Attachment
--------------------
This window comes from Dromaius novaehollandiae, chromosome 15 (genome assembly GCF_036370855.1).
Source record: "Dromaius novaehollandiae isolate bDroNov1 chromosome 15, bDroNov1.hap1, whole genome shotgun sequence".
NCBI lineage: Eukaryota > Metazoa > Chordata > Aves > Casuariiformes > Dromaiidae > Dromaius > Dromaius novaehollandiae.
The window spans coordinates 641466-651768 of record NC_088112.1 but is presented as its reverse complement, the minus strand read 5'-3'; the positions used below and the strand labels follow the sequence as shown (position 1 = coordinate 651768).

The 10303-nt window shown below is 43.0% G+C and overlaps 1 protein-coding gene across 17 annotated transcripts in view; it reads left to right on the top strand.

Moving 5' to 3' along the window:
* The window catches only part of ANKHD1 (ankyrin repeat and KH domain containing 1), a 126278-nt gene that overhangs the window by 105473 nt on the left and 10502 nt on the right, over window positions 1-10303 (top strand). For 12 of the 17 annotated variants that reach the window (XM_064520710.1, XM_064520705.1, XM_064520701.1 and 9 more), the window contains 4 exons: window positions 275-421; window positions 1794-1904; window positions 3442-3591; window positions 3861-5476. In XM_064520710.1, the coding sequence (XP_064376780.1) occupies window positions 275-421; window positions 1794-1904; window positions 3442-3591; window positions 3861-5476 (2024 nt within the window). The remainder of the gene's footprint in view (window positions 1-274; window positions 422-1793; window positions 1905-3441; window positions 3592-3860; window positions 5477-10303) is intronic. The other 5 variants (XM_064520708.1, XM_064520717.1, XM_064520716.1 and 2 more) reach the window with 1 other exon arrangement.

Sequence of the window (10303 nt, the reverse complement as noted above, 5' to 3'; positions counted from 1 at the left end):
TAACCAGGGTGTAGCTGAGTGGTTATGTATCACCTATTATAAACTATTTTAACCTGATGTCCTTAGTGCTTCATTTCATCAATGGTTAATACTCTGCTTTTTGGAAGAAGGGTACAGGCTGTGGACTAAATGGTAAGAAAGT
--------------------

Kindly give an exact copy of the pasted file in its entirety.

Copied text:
This window comes from Dromaius novaehollandiae, chromosome 15 (genome assembly GCF_036370855.1).
Source record: "Dromaius novaehollandiae isolate bDroNov1 chromosome 15, bDroNov1.hap1, whole genome shotgun sequence".
NCBI lineage: Eukaryota > Metazoa > Chordata > Aves > Casuariiformes > Dromaiidae > Dromaius > Dromaius novaehollandiae.
The window spans coordinates 641466-651768 of record NC_088112.1 but is presented as its reverse complement, the minus strand read 5'-3'; the positions used below and the strand labels follow the sequence as shown (position 1 = coordinate 651768).

The 10303-nt window shown below is 43.0% G+C and overlaps 1 protein-coding gene across 17 annotated transcripts in view; it reads left to right on the top strand.

Moving 5' to 3' along the window:
* The window catches only part of ANKHD1 (ankyrin repeat and KH domain containing 1), a 126278-nt gene that overhangs the window by 105473 nt on the left and 10502 nt on the right, over window positions 1-10303 (top strand). For 12 of the 17 annotated variants that reach the window (XM_064520710.1, XM_064520705.1, XM_064520701.1 and 9 more), the window contains 4 exons: window positions 275-421; window positions 1794-1904; window positions 3442-3591; window positions 3861-5476. In XM_064520710.1, the coding sequence (XP_064376780.1) occupies window positions 275-421; window positions 1794-1904; window positions 3442-3591; window positions 3861-5476 (2024 nt within the window). The remainder of the gene's footprint in view (window positions 1-274; window positions 422-1793; window positions 1905-3441; window positions 3592-3860; window positions 5477-10303) is intronic. The other 5 variants (XM_064520708.1, XM_064520717.1, XM_064520716.1 and 2 more) reach the window with 1 other exon arrangement.

Sequence of the window (10303 nt, the reverse complement as noted above, 5' to 3'; positions counted from 1 at the left end):
TAACCAGGGTGTAGCTGAGTGGTTATGTATCACCTATTATAAACTATTTTAACCTGATGTCCTTAGTGCTTCATTTCATCAATGGTTAATACTCTGCTTTTTGGAAGAAGGGTACAGGCTGTGGACTAAATGGTAAGAAAGT